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NFWS Mission Statement
  1. To promote the well-being of ferrets through articles written and published by the NFWS, veterinarians and ferret specialists world wide
  2. Offer/provide advice on a variety of ferret subjects from common illnesses, nutrition, sanitation, interaction, ferret safety and the advisability of breeding.
  3. Promote the on-going liaison with veterinarians and all medical organisations and agents associated within the 'ferret world' with the aim of raising the general awareness of ferret health and ferret needs.
  4. Advise and educate ferret owners, clubs etc., on their basic responsibilities towards ferrets on such diverse subjects as when considering breeding ferrets and when working ferrets in vermin control. The list is large!
  5. To promote confidence in ferret owners to approach the NFWS and/or veterinarians to seek advice when their ferret's health and behaviour causes concern.

Flea Control

John R. Dinsdale, BVMS MRCVS

A new product to the UK is the spot on flea preparation “Advantage” by Bayer this has no product licence for use in ferrets, however, it is being used in the USA and has been for some time with no side effects being observed. This information is by personal communication and is not from Bayer who do not have a product licence for this drug in the ferret.

Advantage is a drug called Imidacloprid, about three million doses have been sold in the USA without side effects being observed. It is a completely new generation of flea treatment and is not an organophosphate, the drug is also surface acting and does not become systemic. This means that the drug remains on the surface of the animal where it has its action.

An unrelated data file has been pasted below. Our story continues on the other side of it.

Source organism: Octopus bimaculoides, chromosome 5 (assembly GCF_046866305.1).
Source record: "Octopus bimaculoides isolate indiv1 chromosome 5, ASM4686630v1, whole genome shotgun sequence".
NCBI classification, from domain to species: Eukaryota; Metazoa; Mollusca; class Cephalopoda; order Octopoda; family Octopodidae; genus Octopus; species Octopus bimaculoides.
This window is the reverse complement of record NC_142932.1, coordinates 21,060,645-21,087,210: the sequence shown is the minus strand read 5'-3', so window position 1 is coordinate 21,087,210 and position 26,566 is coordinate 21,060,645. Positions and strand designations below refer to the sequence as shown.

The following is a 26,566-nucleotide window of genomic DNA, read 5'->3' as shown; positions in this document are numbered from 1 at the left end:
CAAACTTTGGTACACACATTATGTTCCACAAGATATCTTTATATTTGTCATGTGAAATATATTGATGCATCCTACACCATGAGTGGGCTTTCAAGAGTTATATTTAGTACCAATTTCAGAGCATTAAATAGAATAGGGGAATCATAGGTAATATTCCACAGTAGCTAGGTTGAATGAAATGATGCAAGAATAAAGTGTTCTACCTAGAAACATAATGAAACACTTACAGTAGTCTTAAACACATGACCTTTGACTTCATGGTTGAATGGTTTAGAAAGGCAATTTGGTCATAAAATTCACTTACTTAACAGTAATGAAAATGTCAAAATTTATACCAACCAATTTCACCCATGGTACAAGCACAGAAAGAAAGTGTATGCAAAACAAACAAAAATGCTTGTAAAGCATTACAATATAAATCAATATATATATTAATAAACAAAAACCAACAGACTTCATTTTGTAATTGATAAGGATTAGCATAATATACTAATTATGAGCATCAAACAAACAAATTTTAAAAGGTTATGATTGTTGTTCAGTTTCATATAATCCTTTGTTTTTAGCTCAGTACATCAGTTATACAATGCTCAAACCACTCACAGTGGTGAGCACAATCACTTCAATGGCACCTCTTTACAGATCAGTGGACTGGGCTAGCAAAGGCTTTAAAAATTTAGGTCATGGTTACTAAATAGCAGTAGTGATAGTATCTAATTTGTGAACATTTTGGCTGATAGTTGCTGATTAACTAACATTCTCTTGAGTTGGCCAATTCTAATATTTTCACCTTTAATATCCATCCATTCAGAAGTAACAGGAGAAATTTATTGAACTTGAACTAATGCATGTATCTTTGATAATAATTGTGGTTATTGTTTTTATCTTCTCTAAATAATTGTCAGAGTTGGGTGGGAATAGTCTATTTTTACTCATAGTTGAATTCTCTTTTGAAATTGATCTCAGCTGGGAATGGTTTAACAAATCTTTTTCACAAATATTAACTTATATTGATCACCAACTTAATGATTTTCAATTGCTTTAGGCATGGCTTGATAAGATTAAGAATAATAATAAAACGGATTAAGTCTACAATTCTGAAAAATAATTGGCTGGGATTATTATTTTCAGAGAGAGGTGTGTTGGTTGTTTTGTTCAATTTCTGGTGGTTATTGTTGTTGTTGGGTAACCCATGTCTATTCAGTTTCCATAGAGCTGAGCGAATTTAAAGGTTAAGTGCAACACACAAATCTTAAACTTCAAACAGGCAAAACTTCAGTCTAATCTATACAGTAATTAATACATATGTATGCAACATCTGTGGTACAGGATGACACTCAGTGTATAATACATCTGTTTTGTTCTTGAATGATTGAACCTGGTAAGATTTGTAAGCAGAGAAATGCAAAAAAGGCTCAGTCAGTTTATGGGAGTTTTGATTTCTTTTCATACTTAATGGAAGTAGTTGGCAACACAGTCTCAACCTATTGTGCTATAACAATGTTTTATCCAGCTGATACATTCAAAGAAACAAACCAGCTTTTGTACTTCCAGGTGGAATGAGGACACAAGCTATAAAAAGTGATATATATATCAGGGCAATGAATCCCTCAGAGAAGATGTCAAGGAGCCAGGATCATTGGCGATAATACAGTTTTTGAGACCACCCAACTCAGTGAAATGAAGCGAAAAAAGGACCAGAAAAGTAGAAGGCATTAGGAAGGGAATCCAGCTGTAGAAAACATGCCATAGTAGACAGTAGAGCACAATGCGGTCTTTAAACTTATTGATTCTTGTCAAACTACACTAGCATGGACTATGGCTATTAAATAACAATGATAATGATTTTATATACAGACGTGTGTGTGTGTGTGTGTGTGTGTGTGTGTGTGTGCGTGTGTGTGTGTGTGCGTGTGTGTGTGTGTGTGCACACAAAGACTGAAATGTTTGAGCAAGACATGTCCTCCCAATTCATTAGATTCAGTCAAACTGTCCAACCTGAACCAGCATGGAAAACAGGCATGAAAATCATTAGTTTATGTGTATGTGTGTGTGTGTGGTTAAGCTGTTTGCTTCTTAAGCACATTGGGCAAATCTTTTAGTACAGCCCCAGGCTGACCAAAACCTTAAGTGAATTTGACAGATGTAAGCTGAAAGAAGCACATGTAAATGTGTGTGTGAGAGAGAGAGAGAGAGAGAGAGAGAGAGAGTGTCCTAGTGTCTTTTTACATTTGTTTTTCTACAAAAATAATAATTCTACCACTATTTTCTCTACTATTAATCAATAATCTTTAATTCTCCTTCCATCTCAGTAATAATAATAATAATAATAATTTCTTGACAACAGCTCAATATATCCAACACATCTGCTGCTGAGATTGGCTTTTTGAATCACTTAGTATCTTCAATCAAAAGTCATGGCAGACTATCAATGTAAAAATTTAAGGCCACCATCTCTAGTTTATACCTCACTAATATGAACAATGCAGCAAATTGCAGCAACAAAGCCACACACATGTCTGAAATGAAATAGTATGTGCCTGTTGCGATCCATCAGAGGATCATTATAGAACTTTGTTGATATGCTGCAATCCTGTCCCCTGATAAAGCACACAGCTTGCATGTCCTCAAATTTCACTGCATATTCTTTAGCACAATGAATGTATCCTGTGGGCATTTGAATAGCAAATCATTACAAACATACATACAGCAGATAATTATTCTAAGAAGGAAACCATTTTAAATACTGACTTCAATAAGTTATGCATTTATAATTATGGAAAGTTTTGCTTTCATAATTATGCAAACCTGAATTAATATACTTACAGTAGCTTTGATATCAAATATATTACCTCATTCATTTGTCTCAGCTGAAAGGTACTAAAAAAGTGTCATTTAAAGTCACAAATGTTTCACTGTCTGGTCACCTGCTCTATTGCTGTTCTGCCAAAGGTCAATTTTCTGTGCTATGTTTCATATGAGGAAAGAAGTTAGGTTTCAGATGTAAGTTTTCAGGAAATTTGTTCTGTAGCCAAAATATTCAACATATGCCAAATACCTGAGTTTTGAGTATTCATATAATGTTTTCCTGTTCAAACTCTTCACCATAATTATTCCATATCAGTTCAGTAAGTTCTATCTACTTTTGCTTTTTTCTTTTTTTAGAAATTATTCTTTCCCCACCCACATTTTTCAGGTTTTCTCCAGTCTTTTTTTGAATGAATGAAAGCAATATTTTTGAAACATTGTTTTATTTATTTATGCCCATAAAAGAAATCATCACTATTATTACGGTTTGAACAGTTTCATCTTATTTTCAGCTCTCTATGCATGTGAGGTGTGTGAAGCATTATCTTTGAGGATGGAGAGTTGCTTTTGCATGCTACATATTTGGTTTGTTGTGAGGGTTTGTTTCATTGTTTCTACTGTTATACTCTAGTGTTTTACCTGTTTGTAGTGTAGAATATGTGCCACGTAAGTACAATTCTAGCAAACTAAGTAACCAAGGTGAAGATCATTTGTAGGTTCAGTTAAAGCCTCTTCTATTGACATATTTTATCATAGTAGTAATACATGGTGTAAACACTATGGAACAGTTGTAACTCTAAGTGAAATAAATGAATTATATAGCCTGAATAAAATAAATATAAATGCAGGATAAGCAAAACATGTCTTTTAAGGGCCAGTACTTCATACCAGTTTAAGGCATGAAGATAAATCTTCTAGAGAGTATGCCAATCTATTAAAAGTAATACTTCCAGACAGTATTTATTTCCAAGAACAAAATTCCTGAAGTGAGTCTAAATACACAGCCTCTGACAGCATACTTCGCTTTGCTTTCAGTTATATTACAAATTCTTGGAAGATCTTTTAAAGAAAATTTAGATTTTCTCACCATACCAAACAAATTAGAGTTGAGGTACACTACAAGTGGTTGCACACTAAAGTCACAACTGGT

In the cat and the dog it will kill fleas within two hours of contact with the drug and is effective for at least four weeks. The drug has a residual effect in the environment and so given correct application and regular use will avoid you having to use environmental sprays. Advantage in these species is shown to be up to 100% effective in killing fleas during that period and can withstand four routine baths, and given monthly will break the flea life cycle. There is no reason why this should not be the case in the ferret but it should of course be remembered that the use of this drug is off licence and the drug company could not be held responsible for any adverse reaction.

The drug itself has a very wide safety margin in the species it is licensed for and acts on post synaptic nerve endings found only in insects such as fleas and so should be of no risk to the ferret. It is widely known that a lot of ferret owners already use an extremely effective product called Frontline to great effect and with no reports of side effects, again this drug also has no product licence for use in ferrets but is one of the new generation of flea preparations designed to be as safe as is possible for both the animal and the owner, the appearance of Advantage should add another useful drug to the list for effective flea control in the ferret, it is only available through veterinary surgeons as it is a prescription only medicine.

Flea infestation is a significant problem in the ferret and their control should be a matter of routine for the ferret keeper. You may be asked to sign a disclaimer for the use of any prescription only medicine not licensed for use in the ferret as is the case with the vast majority of drugs used in their treatment.

Perhaps with the rapidly increasing popularity of the ferret as a pet and the generally high standard of care the owners take of them that the drug companies will licence more drugs for their treatment in the future.

(First published in the July, 1997 Issue No. 42 NFWS News)